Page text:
Our 9 year old lapped it up like it was a gift from the gods and loved the kids booklet that she could fill in whilst roaming the place (£5 on entry). Our 6 year old enjoyed the general atmosphere but understandably many exhibits went way over her head. Whilst under 4 years old receive free entry, it might be best to wait until your kids are the right age to visit given the stiff admission fees (although annual guest card offered free for a further 12 months after full price admission).
8. Walk in a Cloud & Learn about Climate
The new Weather Maker section is now open and includes a rope bridge, a cloud bridge and an immersive exhibit where you can shelter from tropical rain storms. Our girls were thrilled with the cloud bridge and excitedly walked over and waited for the bursts of steam at least half a dozen times with no sign of interest waning. It’s pretty cool.
9. Rest little legs by scheduling in the story telling sessions
The Eden Project, however exciting, can be a mammoth day out for Littles. We found that instead of wandering around aimlessly (easily done whilst in so much awe!) we took a note of the story telling times so that our girls (and us) could get a bit of down time. These are displayed on a board on entry after paying and were 12 noon and 2pm on the day we visited in the Citrus Grove in the Mediterranean Biome.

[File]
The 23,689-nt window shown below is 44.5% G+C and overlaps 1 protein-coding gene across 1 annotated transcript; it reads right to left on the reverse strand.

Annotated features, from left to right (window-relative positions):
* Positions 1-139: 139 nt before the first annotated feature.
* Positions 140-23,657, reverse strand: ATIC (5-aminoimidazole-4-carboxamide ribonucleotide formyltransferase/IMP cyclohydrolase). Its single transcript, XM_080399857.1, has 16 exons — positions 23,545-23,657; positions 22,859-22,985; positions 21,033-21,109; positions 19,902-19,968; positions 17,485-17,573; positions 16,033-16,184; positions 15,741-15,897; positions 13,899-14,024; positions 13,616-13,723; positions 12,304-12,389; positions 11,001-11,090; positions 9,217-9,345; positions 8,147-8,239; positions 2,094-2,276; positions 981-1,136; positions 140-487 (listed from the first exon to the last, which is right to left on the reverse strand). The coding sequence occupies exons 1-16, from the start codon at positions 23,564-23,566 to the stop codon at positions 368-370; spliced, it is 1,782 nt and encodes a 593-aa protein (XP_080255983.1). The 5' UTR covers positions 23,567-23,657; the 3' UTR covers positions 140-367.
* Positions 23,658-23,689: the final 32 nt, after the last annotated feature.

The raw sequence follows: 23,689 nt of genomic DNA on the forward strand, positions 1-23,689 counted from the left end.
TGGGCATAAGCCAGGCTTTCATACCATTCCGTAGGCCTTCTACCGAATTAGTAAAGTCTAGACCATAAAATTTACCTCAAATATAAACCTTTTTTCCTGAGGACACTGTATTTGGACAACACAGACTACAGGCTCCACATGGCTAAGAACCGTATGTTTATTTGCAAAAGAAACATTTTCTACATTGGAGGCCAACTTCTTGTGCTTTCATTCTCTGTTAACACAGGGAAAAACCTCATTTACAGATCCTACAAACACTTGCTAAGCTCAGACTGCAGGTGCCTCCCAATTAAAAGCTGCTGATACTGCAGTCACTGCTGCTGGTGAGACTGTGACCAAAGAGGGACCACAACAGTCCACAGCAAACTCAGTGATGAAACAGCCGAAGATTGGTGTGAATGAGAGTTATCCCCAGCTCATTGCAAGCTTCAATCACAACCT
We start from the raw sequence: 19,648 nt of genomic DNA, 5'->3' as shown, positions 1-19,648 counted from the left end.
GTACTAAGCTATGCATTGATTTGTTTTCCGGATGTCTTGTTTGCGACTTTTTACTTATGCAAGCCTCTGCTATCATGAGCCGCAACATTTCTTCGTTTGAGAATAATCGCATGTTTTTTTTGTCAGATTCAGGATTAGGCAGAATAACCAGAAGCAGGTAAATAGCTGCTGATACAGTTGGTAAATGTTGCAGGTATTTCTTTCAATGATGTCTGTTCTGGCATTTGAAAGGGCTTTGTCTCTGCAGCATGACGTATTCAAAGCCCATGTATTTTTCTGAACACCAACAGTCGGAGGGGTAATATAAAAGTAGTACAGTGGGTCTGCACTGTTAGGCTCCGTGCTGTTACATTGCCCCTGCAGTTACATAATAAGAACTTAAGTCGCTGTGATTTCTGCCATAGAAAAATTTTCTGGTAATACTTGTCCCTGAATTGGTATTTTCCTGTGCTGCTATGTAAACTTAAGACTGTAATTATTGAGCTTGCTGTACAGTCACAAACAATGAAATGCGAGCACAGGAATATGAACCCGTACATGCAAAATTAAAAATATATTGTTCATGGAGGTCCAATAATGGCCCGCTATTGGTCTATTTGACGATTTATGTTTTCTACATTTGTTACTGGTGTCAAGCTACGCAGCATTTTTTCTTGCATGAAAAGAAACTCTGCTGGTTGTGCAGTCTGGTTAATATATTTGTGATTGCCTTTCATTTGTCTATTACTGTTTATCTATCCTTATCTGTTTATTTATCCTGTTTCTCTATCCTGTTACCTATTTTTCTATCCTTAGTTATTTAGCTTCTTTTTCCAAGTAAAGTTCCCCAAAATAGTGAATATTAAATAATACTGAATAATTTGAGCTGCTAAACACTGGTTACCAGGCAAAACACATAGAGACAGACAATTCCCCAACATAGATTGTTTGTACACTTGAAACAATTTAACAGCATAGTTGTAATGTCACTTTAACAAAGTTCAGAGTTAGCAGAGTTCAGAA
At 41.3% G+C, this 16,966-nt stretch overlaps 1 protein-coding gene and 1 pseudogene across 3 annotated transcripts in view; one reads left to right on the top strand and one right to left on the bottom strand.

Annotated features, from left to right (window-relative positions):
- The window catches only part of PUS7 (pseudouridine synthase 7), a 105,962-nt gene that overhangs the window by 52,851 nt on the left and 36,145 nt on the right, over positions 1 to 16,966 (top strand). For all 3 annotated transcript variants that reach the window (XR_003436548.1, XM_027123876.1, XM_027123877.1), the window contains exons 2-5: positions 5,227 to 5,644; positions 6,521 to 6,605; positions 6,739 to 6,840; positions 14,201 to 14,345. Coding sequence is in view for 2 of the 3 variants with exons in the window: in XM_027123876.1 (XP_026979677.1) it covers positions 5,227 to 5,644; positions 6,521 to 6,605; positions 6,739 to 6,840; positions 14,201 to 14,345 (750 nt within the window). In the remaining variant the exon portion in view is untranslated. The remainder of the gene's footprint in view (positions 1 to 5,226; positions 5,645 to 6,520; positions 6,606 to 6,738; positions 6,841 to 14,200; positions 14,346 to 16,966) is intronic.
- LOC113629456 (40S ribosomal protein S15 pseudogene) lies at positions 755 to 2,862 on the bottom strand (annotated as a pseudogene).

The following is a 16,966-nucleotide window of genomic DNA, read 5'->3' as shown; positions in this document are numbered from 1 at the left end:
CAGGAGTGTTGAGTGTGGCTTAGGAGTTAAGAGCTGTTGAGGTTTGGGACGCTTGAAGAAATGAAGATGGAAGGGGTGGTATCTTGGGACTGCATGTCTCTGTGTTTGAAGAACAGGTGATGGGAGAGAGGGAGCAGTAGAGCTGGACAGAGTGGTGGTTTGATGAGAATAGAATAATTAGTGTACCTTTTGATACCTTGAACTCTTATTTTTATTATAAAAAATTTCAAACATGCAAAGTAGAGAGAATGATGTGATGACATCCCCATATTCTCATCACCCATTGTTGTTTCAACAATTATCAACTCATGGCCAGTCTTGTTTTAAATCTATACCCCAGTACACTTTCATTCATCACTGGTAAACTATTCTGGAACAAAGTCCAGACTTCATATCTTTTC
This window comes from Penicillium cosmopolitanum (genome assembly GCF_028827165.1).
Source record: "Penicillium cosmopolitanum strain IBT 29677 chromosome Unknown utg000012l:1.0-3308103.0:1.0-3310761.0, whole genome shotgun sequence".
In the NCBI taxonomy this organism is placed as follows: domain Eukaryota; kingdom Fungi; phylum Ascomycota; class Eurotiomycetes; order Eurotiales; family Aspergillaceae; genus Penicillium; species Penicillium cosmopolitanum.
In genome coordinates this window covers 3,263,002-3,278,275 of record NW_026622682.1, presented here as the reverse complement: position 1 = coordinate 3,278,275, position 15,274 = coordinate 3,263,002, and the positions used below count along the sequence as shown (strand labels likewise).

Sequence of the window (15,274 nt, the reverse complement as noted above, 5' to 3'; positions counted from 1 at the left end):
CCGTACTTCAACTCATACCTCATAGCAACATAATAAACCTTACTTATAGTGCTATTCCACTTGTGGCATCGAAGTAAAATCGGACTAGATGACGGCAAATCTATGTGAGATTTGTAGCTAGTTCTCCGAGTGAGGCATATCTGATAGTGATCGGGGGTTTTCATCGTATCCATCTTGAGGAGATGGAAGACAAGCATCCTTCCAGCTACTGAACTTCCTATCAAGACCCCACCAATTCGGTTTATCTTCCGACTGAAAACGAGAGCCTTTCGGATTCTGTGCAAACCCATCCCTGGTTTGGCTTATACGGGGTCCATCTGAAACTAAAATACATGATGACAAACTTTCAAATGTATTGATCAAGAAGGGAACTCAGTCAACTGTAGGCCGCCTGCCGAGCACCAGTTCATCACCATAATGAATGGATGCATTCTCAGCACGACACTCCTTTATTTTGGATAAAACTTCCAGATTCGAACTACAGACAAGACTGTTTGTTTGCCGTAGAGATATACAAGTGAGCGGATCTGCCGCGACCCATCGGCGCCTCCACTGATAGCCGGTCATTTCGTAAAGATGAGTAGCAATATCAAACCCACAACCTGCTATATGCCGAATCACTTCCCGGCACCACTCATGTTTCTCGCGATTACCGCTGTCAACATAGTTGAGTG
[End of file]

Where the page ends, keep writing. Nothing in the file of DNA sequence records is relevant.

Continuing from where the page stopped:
An animated story teller captivated the children, all happily relaxing on bean bags. Definitely a wise move.
10. Relaxed, plentiful family eating options
After steep entry fees, paying for an entire family’s lunch (as well as the delicious ice-creams on sale) may well blow your entire budget. If that’s the case, bring a packed lunch – there are plenty of lovely areas to spread out and graze. The friendly staff also commented that it was fine to have your own packed lunch on the outside and inside tables of the Eden Kitchen and the Burrito Bar. All the food onsite though looks absolutely delicious oozing healthy options. The stone baked pizzas (from £8.50) at the Med Terrace in the Med Biome looked outstanding, whilst European dishes such as Spanish Paella, Lamb Tagine or Linguine (£9.95) looked pretty darn good too. We would head to the Med Terrace on our next visit as it seemed much less busy than the other eateries.
For more information, check out
0-4 free, 5-16 £14.00, adult £27.50, family ticket (2 adults/2 kids) £71.00
If you buy online you get 10% off tickets
If you live locally in Cornwall or Devon watch out for the local deals on Summer or Annual passes